Human beings are continuously exposed to fungi, yet they rarely get fungal diseases. The delicate balance between the host and these otherwise harmless pathogens may turn into a parasitic relationship, resulting in the development of severe infections. The ability to reversibly switch between unicellular and filamentous forms, all of which can be found in infected tissues, is thought to be important for virulence. Efficient responses to the different forms of fungi require different mechanisms of immunity. Dendritic cells (DC) are uniquely able at decoding the fungus-associated information and translating it in qualitatively different T helper (Th) immune responses, in vitro and in vivo. Myeloid DC phagocytosed yeasts and hyphae of Candida albicans and conidia and hyphae of Aspergillus fumigatus, both in vitro and in vivo. Phagocytosis occurred through distinct phagocytic morphologies, involving the engagement and cooperativity of distinct recognition receptors. However, receptor engagement and cooperativity were greatly modified by opsonization. The engagement of distinct receptors translated into disparate downstream signaling events, ultimately affecting cytokine production and costimulation. In vivo studies confirmed that the choice of receptor and mode of entry of fungi into DC was responsible for Th polarization and patterns of susceptibility or resistance to infection. Adoptive transfer of different types of DC activated protective, nonprotective and regulatory T cells, ultimately affecting the outcome of infection. The conclusions are that the selective exploitation of receptors and mode of entry into DC may determine the full range of hosts immune relationships with fungi and have important implications in the design of vaccine-based strategies.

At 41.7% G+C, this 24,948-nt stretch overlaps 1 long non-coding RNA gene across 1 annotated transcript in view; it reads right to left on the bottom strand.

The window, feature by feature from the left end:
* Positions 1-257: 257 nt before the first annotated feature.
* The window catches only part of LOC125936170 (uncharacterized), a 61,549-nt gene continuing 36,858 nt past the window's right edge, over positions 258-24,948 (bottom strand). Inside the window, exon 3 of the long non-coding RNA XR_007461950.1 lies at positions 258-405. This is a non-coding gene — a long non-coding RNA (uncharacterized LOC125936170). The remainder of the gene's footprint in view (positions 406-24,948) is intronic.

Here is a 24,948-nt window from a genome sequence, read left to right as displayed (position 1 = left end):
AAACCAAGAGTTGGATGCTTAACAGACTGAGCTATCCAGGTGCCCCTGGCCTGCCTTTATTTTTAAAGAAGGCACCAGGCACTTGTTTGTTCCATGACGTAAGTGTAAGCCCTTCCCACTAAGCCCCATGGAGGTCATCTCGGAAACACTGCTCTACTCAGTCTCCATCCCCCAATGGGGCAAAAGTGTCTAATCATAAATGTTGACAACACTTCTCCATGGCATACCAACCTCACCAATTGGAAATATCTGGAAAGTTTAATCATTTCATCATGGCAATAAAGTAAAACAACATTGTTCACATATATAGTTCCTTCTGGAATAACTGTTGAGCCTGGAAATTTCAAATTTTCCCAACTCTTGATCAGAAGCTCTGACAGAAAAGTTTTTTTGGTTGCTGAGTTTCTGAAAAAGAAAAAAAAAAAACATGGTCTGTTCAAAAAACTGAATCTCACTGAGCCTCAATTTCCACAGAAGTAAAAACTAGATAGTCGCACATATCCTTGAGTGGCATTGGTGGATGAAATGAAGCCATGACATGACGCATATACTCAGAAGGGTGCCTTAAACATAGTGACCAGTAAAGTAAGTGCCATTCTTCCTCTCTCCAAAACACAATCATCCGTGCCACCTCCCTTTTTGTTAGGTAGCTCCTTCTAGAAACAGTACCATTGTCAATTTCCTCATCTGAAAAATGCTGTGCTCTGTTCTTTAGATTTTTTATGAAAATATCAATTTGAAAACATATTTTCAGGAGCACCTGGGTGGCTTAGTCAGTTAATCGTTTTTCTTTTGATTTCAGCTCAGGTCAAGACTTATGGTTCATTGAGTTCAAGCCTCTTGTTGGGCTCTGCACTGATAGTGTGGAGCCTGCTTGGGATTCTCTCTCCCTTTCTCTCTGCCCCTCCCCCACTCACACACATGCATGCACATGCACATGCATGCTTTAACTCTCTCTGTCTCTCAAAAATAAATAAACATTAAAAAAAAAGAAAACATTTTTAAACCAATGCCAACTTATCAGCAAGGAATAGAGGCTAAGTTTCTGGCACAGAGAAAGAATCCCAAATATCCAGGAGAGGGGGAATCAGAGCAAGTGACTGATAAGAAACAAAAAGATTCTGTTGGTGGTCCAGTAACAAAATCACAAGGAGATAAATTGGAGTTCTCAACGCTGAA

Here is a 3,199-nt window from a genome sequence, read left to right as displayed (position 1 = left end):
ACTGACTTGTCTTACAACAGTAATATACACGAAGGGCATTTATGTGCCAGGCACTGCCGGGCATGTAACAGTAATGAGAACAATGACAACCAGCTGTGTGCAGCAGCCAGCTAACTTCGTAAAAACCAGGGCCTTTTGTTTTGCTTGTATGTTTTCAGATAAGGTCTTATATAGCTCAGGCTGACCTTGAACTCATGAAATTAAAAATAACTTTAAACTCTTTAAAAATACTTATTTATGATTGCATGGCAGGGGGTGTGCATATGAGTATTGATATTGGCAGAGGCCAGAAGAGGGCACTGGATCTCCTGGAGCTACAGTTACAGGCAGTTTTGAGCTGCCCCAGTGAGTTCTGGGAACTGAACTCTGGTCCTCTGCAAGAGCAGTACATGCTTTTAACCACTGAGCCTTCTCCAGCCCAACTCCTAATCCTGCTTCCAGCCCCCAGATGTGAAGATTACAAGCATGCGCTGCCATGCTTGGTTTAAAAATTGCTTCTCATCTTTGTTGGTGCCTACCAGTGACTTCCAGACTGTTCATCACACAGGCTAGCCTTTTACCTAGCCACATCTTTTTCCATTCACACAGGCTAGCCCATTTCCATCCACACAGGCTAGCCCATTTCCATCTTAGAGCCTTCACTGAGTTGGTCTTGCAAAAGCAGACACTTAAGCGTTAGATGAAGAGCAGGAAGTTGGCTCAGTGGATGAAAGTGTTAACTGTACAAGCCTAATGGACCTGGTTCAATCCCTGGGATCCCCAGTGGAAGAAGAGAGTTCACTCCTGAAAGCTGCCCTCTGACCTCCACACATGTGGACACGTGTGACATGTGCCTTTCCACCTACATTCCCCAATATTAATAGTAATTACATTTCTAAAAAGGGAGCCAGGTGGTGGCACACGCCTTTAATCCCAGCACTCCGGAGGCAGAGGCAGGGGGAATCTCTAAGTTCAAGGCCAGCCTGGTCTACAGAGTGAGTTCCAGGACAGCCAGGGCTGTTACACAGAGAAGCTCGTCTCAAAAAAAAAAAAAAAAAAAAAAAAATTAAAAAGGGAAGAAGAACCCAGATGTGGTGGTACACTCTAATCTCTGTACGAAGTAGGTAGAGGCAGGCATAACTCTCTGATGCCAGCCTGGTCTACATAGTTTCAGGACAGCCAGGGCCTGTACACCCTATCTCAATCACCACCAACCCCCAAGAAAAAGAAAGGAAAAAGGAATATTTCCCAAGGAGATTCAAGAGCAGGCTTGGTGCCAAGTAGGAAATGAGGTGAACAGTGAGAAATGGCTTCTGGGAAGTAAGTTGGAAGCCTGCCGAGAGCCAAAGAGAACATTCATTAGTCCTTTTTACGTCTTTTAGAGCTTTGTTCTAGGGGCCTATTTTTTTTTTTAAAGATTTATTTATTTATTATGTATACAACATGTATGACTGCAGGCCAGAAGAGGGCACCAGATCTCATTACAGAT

Keywords: fungi, dendritic cells, fungal diseases, harmless pathogens, severe infections, immunity, phagocytic morphologies, vaccine-based strategies, receptors, cytokines
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